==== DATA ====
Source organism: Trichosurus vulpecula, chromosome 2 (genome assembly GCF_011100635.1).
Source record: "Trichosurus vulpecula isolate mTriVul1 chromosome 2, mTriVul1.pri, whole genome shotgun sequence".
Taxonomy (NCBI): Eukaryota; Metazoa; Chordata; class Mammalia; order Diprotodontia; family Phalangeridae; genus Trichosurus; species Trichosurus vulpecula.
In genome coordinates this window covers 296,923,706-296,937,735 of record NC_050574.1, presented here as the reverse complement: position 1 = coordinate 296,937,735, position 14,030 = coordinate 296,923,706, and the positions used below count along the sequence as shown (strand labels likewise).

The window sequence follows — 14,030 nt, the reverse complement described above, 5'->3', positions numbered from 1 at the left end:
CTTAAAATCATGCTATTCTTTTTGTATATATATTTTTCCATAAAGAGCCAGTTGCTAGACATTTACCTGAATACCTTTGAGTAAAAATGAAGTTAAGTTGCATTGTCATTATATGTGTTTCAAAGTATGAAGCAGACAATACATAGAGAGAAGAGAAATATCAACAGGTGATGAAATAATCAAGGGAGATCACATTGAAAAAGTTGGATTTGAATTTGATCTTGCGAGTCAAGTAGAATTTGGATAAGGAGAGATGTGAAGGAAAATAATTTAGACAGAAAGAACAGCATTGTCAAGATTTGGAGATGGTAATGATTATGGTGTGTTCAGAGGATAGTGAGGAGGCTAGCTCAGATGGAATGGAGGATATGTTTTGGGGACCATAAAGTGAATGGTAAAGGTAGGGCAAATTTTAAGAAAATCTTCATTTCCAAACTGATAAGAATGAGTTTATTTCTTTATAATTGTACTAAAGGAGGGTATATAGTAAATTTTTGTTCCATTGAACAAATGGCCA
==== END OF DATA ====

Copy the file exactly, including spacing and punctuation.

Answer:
Source organism: Trichosurus vulpecula, chromosome 2 (genome assembly GCF_011100635.1).
Source record: "Trichosurus vulpecula isolate mTriVul1 chromosome 2, mTriVul1.pri, whole genome shotgun sequence".
Taxonomy (NCBI): Eukaryota; Metazoa; Chordata; class Mammalia; order Diprotodontia; family Phalangeridae; genus Trichosurus; species Trichosurus vulpecula.
In genome coordinates this window covers 296,923,706-296,937,735 of record NC_050574.1, presented here as the reverse complement: position 1 = coordinate 296,937,735, position 14,030 = coordinate 296,923,706, and the positions used below count along the sequence as shown (strand labels likewise).

The window sequence follows — 14,030 nt, the reverse complement described above, 5'->3', positions numbered from 1 at the left end:
CTTAAAATCATGCTATTCTTTTTGTATATATATTTTTCCATAAAGAGCCAGTTGCTAGACATTTACCTGAATACCTTTGAGTAAAAATGAAGTTAAGTTGCATTGTCATTATATGTGTTTCAAAGTATGAAGCAGACAATACATAGAGAGAAGAGAAATATCAACAGGTGATGAAATAATCAAGGGAGATCACATTGAAAAAGTTGGATTTGAATTTGATCTTGCGAGTCAAGTAGAATTTGGATAAGGAGAGATGTGAAGGAAAATAATTTAGACAGAAAGAACAGCATTGTCAAGATTTGGAGATGGTAATGATTATGGTGTGTTCAGAGGATAGTGAGGAGGCTAGCTCAGATGGAATGGAGGATATGTTTTGGGGACCATAAAGTGAATGGTAAAGGTAGGGCAAATTTTAAGAAAATCTTCATTTCCAAACTGATAAGAATGAGTTTATTTCTTTATAATTGTACTAAAGGAGGGTATATAGTAAATTTTTGTTCCATTGAACAAATGGCCA